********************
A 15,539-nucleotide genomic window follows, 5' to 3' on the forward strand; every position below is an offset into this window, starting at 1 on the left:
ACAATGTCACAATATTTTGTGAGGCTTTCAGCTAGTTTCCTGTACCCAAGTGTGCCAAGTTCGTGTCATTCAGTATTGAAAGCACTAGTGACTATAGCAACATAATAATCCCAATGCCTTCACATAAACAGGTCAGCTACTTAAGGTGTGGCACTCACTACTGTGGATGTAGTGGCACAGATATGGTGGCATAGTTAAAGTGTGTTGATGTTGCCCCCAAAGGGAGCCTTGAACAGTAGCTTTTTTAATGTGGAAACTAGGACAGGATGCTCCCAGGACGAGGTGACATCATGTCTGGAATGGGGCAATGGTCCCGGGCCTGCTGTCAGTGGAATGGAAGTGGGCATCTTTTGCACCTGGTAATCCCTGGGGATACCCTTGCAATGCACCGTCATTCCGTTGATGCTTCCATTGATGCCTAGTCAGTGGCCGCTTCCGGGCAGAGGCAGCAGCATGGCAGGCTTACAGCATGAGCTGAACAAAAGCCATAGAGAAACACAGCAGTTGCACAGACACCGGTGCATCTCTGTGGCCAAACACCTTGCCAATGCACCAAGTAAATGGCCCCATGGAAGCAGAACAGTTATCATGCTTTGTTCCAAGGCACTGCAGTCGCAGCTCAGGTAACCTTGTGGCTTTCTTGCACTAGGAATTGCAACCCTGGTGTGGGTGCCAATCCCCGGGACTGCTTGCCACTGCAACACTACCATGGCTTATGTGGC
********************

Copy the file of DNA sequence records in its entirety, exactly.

A 15,539-nucleotide genomic window follows, 5' to 3' on the forward strand; every position below is an offset into this window, starting at 1 on the left:
ACAATGTCACAATATTTTGTGAGGCTTTCAGCTAGTTTCCTGTACCCAAGTGTGCCAAGTTCGTGTCATTCAGTATTGAAAGCACTAGTGACTATAGCAACATAATAATCCCAATGCCTTCACATAAACAGGTCAGCTACTTAAGGTGTGGCACTCACTACTGTGGATGTAGTGGCACAGATATGGTGGCATAGTTAAAGTGTGTTGATGTTGCCCCCAAAGGGAGCCTTGAACAGTAGCTTTTTTAATGTGGAAACTAGGACAGGATGCTCCCAGGACGAGGTGACATCATGTCTGGAATGGGGCAATGGTCCCGGGCCTGCTGTCAGTGGAATGGAAGTGGGCATCTTTTGCACCTGGTAATCCCTGGGGATACCCTTGCAATGCACCGTCATTCCGTTGATGCTTCCATTGATGCCTAGTCAGTGGCCGCTTCCGGGCAGAGGCAGCAGCATGGCAGGCTTACAGCATGAGCTGAACAAAAGCCATAGAGAAACACAGCAGTTGCACAGACACCGGTGCATCTCTGTGGCCAAACACCTTGCCAATGCACCAAGTAAATGGCCCCATGGAAGCAGAACAGTTATCATGCTTTGTTCCAAGGCACTGCAGTCGCAGCTCAGGTAACCTTGTGGCTTTCTTGCACTAGGAATTGCAACCCTGGTGTGGGTGCCAATCCCCGGGACTGCTTGCCACTGCAACACTACCATGGCTTATGTGGC